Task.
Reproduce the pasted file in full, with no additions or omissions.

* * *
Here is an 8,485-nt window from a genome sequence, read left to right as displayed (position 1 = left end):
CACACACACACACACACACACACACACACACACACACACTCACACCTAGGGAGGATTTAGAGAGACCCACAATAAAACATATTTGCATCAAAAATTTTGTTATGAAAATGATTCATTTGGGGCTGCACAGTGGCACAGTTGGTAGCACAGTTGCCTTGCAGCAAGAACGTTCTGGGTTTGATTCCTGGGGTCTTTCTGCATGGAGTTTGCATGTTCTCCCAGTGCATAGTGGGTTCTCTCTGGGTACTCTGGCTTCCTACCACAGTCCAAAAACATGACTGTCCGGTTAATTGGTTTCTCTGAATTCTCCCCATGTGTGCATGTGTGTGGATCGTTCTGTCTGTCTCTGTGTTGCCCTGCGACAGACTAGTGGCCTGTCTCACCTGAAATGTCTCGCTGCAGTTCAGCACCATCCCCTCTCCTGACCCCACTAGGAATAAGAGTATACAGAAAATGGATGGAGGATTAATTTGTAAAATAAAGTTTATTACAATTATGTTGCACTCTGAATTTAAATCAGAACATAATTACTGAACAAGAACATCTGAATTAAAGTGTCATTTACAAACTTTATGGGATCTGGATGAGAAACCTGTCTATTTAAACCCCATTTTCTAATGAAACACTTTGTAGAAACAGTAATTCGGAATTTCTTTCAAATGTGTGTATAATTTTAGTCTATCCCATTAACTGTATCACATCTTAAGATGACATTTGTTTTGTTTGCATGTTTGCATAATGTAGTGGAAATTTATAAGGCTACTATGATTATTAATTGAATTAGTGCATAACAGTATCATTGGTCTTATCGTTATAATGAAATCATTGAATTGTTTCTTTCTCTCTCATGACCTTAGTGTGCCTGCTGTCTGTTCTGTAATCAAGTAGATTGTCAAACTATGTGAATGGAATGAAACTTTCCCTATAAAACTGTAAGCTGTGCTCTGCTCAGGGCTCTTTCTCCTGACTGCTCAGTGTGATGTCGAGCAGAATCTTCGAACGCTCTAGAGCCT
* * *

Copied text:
Here is an 8,485-nt window from a genome sequence, read left to right as displayed (position 1 = left end):
CACACACACACACACACACACACACACACACACACACACTCACACCTAGGGAGGATTTAGAGAGACCCACAATAAAACATATTTGCATCAAAAATTTTGTTATGAAAATGATTCATTTGGGGCTGCACAGTGGCACAGTTGGTAGCACAGTTGCCTTGCAGCAAGAACGTTCTGGGTTTGATTCCTGGGGTCTTTCTGCATGGAGTTTGCATGTTCTCCCAGTGCATAGTGGGTTCTCTCTGGGTACTCTGGCTTCCTACCACAGTCCAAAAACATGACTGTCCGGTTAATTGGTTTCTCTGAATTCTCCCCATGTGTGCATGTGTGTGGATCGTTCTGTCTGTCTCTGTGTTGCCCTGCGACAGACTAGTGGCCTGTCTCACCTGAAATGTCTCGCTGCAGTTCAGCACCATCCCCTCTCCTGACCCCACTAGGAATAAGAGTATACAGAAAATGGATGGAGGATTAATTTGTAAAATAAAGTTTATTACAATTATGTTGCACTCTGAATTTAAATCAGAACATAATTACTGAACAAGAACATCTGAATTAAAGTGTCATTTACAAACTTTATGGGATCTGGATGAGAAACCTGTCTATTTAAACCCCATTTTCTAATGAAACACTTTGTAGAAACAGTAATTCGGAATTTCTTTCAAATGTGTGTATAATTTTAGTCTATCCCATTAACTGTATCACATCTTAAGATGACATTTGTTTTGTTTGCATGTTTGCATAATGTAGTGGAAATTTATAAGGCTACTATGATTATTAATTGAATTAGTGCATAACAGTATCATTGGTCTTATCGTTATAATGAAATCATTGAATTGTTTCTTTCTCTCTCATGACCTTAGTGTGCCTGCTGTCTGTTCTGTAATCAAGTAGATTGTCAAACTATGTGAATGGAATGAAACTTTCCCTATAAAACTGTAAGCTGTGCTCTGCTCAGGGCTCTTTCTCCTGACTGCTCAGTGTGATGTCGAGCAGAATCTTCGAACGCTCTAGAGCCT